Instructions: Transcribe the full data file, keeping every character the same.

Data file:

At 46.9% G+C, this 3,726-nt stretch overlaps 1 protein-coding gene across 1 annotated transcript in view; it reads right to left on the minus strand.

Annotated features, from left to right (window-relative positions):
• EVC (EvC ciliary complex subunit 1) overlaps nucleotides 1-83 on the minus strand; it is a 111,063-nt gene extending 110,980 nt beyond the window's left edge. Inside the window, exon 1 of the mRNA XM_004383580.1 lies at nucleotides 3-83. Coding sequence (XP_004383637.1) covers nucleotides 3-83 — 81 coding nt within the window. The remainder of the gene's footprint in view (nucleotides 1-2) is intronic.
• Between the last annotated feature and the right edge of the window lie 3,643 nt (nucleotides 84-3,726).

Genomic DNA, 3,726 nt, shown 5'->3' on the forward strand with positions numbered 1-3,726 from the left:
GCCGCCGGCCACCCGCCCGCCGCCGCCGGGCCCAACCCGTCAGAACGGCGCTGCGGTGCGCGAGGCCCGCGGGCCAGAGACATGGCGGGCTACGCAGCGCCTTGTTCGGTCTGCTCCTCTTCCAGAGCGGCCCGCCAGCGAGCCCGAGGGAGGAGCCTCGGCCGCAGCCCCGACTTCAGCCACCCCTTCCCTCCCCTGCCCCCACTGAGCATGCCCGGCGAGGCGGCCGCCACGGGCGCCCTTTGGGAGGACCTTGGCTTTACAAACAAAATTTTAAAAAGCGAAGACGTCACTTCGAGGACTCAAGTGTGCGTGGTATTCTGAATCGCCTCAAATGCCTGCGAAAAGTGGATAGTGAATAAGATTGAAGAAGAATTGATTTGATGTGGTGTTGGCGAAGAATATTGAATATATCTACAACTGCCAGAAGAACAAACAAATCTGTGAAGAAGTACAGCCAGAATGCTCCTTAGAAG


At 46.9% G+C, this 3,726-nt stretch overlaps 1 protein-coding gene across 1 annotated transcript in view; it reads right to left on the minus strand.

Annotated features, from left to right (window-relative positions):
• EVC (EvC ciliary complex subunit 1) overlaps nucleotides 1-83 on the minus strand; it is a 111,063-nt gene extending 110,980 nt beyond the window's left edge. Inside the window, exon 1 of the mRNA XM_004383580.1 lies at nucleotides 3-83. Coding sequence (XP_004383637.1) covers nucleotides 3-83 — 81 coding nt within the window. The remainder of the gene's footprint in view (nucleotides 1-2) is intronic.
• Between the last annotated feature and the right edge of the window lie 3,643 nt (nucleotides 84-3,726).

Genomic DNA, 3,726 nt, shown 5'->3' on the forward strand with positions numbered 1-3,726 from the left:
GCCGCCGGCCACCCGCCCGCCGCCGCCGGGCCCAACCCGTCAGAACGGCGCTGCGGTGCGCGAGGCCCGCGGGCCAGAGACATGGCGGGCTACGCAGCGCCTTGTTCGGTCTGCTCCTCTTCCAGAGCGGCCCGCCAGCGAGCCCGAGGGAGGAGCCTCGGCCGCAGCCCCGACTTCAGCCACCCCTTCCCTCCCCTGCCCCCACTGAGCATGCCCGGCGAGGCGGCCGCCACGGGCGCCCTTTGGGAGGACCTTGGCTTTACAAACAAAATTTTAAAAAGCGAAGACGTCACTTCGAGGACTCAAGTGTGCGTGGTATTCTGAATCGCCTCAAATGCCTGCGAAAAGTGGATAGTGAATAAGATTGAAGAAGAATTGATTTGATGTGGTGTTGGCGAAGAATATTGAATATATCTACAACTGCCAGAAGAACAAACAAATCTGTGAAGAAGTACAGCCAGAATGCTCCTTAGAAG